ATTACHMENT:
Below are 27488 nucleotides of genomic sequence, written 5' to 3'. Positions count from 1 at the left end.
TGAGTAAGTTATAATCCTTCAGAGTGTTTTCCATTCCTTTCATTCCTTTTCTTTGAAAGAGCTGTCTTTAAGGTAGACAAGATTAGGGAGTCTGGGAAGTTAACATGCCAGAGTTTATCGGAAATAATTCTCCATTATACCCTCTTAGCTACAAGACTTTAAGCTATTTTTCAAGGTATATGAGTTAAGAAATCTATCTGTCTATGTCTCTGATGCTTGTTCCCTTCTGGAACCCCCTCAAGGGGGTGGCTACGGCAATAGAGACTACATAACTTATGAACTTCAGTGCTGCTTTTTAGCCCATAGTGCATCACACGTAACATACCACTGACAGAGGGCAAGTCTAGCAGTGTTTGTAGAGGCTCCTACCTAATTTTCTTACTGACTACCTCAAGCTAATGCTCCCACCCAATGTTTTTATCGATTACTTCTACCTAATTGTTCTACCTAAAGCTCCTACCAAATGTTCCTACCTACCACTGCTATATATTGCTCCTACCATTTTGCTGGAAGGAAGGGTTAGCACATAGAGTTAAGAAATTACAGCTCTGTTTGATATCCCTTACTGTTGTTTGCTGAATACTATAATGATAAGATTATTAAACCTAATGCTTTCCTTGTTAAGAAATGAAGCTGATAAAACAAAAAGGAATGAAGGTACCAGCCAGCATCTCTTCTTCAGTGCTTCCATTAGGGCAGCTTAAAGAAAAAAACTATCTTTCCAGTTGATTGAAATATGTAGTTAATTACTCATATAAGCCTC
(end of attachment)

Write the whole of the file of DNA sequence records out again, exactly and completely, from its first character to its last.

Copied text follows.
Below are 27488 nucleotides of genomic sequence, written 5' to 3'. Positions count from 1 at the left end.
TGAGTAAGTTATAATCCTTCAGAGTGTTTTCCATTCCTTTCATTCCTTTTCTTTGAAAGAGCTGTCTTTAAGGTAGACAAGATTAGGGAGTCTGGGAAGTTAACATGCCAGAGTTTATCGGAAATAATTCTCCATTATACCCTCTTAGCTACAAGACTTTAAGCTATTTTTCAAGGTATATGAGTTAAGAAATCTATCTGTCTATGTCTCTGATGCTTGTTCCCTTCTGGAACCCCCTCAAGGGGGTGGCTACGGCAATAGAGACTACATAACTTATGAACTTCAGTGCTGCTTTTTAGCCCATAGTGCATCACACGTAACATACCACTGACAGAGGGCAAGTCTAGCAGTGTTTGTAGAGGCTCCTACCTAATTTTCTTACTGACTACCTCAAGCTAATGCTCCCACCCAATGTTTTTATCGATTACTTCTACCTAATTGTTCTACCTAAAGCTCCTACCAAATGTTCCTACCTACCACTGCTATATATTGCTCCTACCATTTTGCTGGAAGGAAGGGTTAGCACATAGAGTTAAGAAATTACAGCTCTGTTTGATATCCCTTACTGTTGTTTGCTGAATACTATAATGATAAGATTATTAAACCTAATGCTTTCCTTGTTAAGAAATGAAGCTGATAAAACAAAAAGGAATGAAGGTACCAGCCAGCATCTCTTCTTCAGTGCTTCCATTAGGGCAGCTTAAAGAAAAAAACTATCTTTCCAGTTGATTGAAATATGTAGTTAATTACTCATATAAGCCTC